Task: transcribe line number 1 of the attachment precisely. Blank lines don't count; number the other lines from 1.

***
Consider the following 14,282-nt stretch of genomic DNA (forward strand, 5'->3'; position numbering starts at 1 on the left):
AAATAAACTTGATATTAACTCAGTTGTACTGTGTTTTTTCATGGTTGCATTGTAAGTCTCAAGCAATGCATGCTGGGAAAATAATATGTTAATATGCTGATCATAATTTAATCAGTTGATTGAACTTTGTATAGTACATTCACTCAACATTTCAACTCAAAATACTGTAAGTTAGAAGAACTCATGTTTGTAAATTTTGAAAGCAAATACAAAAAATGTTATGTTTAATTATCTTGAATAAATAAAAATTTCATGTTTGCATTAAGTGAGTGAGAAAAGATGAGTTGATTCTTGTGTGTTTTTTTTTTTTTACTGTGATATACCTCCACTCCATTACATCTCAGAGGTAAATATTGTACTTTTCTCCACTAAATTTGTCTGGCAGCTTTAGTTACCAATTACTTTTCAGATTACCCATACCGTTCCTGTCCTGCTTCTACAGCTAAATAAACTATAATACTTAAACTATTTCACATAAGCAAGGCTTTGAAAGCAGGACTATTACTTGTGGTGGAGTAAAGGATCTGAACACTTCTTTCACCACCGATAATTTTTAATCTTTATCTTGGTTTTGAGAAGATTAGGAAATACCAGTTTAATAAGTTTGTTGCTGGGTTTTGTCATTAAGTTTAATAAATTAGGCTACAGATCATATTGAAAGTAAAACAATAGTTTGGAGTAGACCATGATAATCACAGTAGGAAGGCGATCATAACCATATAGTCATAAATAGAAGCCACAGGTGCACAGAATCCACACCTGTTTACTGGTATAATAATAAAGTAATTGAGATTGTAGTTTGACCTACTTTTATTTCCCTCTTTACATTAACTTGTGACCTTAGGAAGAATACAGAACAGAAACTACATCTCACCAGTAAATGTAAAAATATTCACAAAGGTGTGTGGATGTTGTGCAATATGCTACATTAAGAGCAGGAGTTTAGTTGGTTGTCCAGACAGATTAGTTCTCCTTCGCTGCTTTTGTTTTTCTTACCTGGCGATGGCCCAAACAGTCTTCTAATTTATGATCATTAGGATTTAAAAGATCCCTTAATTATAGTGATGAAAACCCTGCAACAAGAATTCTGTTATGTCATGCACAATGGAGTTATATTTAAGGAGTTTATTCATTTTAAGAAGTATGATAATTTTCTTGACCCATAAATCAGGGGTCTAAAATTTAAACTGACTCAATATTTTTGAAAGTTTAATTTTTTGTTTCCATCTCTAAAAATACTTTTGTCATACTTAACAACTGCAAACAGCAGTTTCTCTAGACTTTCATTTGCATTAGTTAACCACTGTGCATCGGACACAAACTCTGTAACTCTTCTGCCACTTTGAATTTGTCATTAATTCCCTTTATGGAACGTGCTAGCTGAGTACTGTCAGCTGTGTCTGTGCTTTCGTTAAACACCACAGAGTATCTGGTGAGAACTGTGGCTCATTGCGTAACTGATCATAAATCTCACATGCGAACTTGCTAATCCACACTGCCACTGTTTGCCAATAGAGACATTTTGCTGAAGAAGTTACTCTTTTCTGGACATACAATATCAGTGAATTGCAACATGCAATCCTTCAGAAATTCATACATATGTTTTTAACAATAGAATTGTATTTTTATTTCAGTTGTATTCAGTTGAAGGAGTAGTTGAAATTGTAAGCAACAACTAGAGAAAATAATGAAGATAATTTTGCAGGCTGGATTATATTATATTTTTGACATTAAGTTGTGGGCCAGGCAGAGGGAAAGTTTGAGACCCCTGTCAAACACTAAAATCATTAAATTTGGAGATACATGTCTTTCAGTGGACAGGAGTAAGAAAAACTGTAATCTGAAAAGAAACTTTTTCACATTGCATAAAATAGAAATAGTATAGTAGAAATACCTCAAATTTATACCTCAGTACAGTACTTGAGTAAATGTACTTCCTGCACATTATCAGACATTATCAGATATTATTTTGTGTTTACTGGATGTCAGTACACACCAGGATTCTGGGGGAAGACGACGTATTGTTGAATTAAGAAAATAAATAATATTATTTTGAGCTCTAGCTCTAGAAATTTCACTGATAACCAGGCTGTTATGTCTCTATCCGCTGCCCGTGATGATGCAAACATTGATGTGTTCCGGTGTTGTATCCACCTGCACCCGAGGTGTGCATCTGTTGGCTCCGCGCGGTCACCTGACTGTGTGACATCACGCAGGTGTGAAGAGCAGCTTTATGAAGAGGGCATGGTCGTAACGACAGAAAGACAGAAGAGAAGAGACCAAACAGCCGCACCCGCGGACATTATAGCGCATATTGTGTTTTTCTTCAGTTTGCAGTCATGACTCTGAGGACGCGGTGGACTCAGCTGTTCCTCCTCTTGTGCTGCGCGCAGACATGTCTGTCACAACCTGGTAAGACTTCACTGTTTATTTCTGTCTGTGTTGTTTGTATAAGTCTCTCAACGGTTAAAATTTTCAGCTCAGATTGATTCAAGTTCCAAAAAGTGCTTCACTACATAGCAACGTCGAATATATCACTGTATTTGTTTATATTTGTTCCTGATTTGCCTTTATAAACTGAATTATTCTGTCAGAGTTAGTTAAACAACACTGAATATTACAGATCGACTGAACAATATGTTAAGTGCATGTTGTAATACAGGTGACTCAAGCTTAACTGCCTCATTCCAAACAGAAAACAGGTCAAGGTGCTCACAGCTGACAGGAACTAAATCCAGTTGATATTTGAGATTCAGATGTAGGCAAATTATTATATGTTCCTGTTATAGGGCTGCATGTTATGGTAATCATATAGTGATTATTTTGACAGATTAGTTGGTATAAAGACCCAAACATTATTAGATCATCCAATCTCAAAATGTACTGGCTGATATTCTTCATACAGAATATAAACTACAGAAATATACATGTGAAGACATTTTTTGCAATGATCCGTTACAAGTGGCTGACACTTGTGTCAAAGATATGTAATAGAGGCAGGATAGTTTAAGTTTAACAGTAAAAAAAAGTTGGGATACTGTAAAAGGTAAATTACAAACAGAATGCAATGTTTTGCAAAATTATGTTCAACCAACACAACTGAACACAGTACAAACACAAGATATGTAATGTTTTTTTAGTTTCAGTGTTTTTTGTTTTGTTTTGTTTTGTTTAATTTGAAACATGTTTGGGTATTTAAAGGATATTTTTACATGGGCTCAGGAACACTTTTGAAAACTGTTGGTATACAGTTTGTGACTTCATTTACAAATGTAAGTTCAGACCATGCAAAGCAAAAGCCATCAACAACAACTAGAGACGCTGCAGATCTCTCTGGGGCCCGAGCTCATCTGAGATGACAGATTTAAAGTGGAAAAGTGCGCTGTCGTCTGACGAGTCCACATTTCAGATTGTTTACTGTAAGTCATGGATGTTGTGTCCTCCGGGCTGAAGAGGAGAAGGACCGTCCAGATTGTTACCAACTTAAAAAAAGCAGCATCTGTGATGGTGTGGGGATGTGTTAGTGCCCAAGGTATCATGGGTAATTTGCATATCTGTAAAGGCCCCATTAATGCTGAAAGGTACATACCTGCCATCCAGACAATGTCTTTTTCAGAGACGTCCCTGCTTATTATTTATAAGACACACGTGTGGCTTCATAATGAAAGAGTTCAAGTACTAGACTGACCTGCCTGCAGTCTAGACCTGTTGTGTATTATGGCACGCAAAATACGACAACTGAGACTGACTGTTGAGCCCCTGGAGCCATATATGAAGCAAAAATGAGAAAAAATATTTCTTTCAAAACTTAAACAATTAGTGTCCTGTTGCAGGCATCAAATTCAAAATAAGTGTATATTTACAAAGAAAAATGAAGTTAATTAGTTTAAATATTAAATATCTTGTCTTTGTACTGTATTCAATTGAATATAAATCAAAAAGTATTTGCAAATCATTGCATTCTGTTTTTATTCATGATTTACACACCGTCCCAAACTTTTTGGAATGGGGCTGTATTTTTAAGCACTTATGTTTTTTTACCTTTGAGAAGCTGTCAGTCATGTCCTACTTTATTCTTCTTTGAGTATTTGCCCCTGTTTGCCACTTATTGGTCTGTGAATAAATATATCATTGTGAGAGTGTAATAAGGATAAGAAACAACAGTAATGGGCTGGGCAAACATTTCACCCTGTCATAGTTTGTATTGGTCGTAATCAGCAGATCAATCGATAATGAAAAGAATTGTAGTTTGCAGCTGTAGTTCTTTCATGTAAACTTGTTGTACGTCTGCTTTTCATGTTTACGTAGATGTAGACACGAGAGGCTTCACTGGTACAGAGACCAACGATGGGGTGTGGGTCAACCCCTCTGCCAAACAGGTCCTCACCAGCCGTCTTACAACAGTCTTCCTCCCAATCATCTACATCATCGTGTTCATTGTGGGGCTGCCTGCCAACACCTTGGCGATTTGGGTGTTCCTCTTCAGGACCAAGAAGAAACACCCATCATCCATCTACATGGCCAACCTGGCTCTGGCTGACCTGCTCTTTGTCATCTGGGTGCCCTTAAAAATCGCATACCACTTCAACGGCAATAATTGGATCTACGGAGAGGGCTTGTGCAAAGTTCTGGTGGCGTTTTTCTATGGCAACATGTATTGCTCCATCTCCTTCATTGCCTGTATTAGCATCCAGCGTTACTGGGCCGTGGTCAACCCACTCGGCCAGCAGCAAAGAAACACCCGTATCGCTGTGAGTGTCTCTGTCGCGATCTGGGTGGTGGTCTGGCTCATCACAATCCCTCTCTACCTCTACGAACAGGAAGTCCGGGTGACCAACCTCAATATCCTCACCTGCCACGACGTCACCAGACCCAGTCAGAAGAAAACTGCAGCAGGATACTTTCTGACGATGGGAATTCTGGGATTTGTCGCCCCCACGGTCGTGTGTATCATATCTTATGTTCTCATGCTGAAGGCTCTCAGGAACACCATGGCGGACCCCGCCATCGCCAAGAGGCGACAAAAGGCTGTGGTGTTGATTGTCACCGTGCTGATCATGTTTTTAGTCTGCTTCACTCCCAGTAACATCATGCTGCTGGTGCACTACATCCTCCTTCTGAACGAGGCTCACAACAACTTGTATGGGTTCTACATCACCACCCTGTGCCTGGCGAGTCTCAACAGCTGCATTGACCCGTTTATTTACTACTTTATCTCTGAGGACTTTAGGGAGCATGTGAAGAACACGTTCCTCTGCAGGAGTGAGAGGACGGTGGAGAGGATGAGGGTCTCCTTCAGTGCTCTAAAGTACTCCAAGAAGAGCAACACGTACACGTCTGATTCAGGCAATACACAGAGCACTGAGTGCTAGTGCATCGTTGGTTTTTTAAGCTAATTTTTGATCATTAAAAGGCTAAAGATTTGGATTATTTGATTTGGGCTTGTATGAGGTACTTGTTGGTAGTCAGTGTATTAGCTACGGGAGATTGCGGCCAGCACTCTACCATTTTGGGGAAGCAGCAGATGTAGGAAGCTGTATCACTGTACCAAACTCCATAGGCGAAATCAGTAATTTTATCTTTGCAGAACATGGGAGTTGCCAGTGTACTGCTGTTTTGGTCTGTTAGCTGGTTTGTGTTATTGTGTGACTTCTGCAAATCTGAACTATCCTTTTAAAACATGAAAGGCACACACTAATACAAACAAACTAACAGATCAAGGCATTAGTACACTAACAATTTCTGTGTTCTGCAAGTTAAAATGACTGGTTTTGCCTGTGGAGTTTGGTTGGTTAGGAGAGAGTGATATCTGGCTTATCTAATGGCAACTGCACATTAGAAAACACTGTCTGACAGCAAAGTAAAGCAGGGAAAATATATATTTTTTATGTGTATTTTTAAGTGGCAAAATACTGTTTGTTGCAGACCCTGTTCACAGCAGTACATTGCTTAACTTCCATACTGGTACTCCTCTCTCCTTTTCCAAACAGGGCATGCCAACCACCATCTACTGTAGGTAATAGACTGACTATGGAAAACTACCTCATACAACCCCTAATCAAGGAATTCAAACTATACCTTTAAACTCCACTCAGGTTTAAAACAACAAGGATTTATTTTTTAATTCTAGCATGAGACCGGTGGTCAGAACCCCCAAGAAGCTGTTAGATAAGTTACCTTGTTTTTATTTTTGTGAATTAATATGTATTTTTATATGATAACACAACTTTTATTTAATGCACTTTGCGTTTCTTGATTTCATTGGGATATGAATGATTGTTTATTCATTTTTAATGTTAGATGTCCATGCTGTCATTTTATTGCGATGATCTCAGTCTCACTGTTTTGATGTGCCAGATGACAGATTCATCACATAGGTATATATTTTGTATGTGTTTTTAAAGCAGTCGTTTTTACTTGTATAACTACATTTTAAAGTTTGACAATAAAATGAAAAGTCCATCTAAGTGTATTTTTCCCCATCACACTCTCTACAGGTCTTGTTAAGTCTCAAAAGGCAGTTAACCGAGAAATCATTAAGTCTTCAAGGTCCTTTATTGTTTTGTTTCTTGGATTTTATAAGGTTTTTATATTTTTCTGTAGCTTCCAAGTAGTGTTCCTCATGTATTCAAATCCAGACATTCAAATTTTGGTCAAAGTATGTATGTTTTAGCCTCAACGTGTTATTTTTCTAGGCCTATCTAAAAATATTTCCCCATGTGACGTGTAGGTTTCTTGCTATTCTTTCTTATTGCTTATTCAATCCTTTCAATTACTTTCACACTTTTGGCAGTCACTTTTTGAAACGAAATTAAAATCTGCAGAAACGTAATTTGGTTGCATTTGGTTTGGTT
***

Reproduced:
Consider the following 14,282-nt stretch of genomic DNA (forward strand, 5'->3'; position numbering starts at 1 on the left):